Council swaps ad space for bikes, toilets
Wednesday, 14th February, 2007
Dublin City Council is to allow one of the world's largest outdoor advertising companies to erect 120 permanent advertising panels across the city in exchange for 500 bicycles and four public toilets.
The bicycles are to be available for the public to rent, for a fee yet to be decided.
A multimillion euro contract signed with advertisers JC Decaux will see advertisement panels on O'Connell Street within six months. The council will receive no money from the advertising but in addition to the bicycles and toilets will get a number of signposts, freestanding maps and "heritage trail" posts.
Many of the advertising panels would be seven square metres (75sq ft) in size, but the majority would be two square metres. The smaller ones would be approximately the size of a bus shelter advertisement. Both structures would be freestanding, double-sided and illuminated.
The details of the contract have not been disclosed but it is estimated that the advertising space sold on the panels would be worth at least €1 million every year to JC Decaux.
Councillors reacted angrily to the scheme yesterday saying the city management was "selling the public footpath" and "almost prostituting itself" to the company.
The company has agreed to provide and maintain 500 "city bikes" at 25 locations around the city. People renting the bicycles would be able to collect them from and return them to any station. Users would have to register their details with the council and provide credit card details to prevent theft.
JC Decaux has run a similar scheme in Lyon in France.
The company plans to erect six of the two square metre panels on O'Connell Street and one on Grafton Street. The seven square metre panels will be located in areas such as Parnell Street, Capel Street and Church Street.
JC Decaux has applied to the council for planning permission for the sites for the 120 agreed structures. The company will pull out of the scheme if it does not get planning permission for 75 per cent of the panels. If it gets permission for less than 100 per cent of the panels, the number of "public realm enhancements" will be correspondingly reduced.
"We are selling the public footpath for 500 bikes and four public conveniences . . . Dublin City Council has been short-changed," Labour Cllr Emer Costello said at a meeting on the issue yesterday.
Deputy Lord Mayor Aodhán Ó Riordáin (Labour) said the council should be in a position to provide bicycles itself "instead of almost prostituting ourselves to private enterprise".
The profits earned by JC Decaux would be "gigantic", said Fine Gael's Paschal Donohoe.
However, Ciarán McNamara, an executive manager in the council's planning department, said the council was "doing extremely well" out of the contract. JC Decaux had agreed to remove a "sizable number" of its large advertising hoardings from the city as part of the deal, he said.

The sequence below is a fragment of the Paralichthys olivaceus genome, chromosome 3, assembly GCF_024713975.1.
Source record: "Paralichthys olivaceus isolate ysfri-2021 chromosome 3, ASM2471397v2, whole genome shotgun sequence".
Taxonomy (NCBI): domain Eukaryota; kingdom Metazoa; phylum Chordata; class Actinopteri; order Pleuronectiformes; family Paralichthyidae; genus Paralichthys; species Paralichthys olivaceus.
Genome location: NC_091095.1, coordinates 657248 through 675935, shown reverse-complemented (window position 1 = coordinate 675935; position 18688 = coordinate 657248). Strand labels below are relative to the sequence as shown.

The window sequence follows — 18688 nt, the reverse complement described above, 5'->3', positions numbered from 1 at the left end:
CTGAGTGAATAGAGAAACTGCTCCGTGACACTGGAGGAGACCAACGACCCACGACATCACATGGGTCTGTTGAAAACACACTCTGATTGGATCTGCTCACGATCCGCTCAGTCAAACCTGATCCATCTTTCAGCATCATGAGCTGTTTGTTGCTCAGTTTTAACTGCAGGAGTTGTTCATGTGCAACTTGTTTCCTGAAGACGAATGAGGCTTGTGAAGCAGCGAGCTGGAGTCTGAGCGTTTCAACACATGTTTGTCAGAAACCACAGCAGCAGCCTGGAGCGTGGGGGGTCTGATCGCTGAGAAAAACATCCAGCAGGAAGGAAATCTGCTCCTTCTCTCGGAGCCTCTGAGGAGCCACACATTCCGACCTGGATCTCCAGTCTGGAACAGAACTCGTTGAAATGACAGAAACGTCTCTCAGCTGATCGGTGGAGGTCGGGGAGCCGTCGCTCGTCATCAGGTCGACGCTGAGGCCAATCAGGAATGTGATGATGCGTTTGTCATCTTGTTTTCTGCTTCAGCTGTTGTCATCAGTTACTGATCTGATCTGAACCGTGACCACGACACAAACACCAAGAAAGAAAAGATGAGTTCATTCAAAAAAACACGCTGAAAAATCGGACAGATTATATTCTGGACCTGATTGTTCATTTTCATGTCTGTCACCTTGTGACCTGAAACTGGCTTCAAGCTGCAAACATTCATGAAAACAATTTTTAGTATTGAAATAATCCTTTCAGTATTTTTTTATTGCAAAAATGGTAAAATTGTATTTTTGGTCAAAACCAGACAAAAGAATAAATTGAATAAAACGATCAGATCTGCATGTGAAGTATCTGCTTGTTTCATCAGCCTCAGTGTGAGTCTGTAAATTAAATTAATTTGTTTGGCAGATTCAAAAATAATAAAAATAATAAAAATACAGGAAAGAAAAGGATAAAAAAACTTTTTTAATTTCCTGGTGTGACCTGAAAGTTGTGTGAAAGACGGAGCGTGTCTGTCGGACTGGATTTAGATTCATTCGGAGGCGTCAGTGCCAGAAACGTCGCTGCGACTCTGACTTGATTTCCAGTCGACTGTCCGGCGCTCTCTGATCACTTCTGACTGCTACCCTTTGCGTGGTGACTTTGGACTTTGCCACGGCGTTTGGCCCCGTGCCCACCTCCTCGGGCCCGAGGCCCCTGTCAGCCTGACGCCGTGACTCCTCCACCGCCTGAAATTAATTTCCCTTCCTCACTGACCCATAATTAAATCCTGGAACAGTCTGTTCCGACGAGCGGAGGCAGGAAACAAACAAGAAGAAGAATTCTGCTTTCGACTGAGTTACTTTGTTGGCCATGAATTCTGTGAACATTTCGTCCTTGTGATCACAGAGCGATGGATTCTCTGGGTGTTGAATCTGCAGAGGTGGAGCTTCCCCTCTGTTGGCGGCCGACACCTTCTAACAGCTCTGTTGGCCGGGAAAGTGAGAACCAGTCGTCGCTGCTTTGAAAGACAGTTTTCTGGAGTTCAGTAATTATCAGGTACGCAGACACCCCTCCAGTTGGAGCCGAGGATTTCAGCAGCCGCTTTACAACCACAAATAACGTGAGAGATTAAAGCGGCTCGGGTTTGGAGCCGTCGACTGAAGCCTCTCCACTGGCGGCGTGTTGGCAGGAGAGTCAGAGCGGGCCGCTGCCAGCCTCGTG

From the Irish Times Saturday April 15 2006
Plan to halve number of large ad hoardings
Dublin City Council proposes to halve the number of large advertising hoardings in the city under new plans to regulate outdoor advertising.
In return the company will provide a number of facilities, which the council calls "public realm enhancements", including the long-awaited citywide public bike rental scheme, in a contract that could be worth â‚¬90 million to the council.
lostexpectation wrote:its till very unclear if the bikes are directly connected to the new large signs?
The more this saga goes on the worse it becomes -
Helpful place that the DCC website is, it provides the law as to how applications ought to be made when the LA is a direct beneficary:
"These are planning applications by internal departments in Dublin City Council, made under Part 8 of the Planning & Development Regulations 2001. Members of the public have 6 weeks from the date of lodgement of the application to make objections. There is no fee in this case. A recommendation is made by the Planning Department, and then listed on the Agenda for City Council meeting for approval by elected members, prior to commencement of development."
So remind me again - no Part 8 and no section 183 by councilors disposing of public lands???
The public have been shafted by a sham proceess.
The Part 8 procedure is intended for when the local authority carries out work (or has others carry it out on their behalf). The site notices would be erected by the local authority. I don't think that is the case here? Extract from Regs below:
[I]Notice of proposed development.
81. (1) A local authority shall, in accordance with this article,—]
I give up on the 'disposal of public lands' issue.
hutton wrote:Fair enough]http://www.dublincity.ie/sitetools/faq/faq_planning/planning_-_local_authority_works_laws_.asp[/url] ...or google it with this: What are Local Authority Works (LAWS)? #5762
manifesta wrote:Memo from JCDecaux:
Substitute 'free bikes' for 'Trojan horse.' Watch what happens.
Paul Clerkin wrote:God that's intrusive and has to be a drivers distraction.
newgrange wrote:Here we go:
Like the photographer who took those lovely pictures of a certain SF Euro candidate, whoever produced this leaflet is one to watch in the 'make silk purse out of sow's ear' category.
newgrange wrote:Here we go: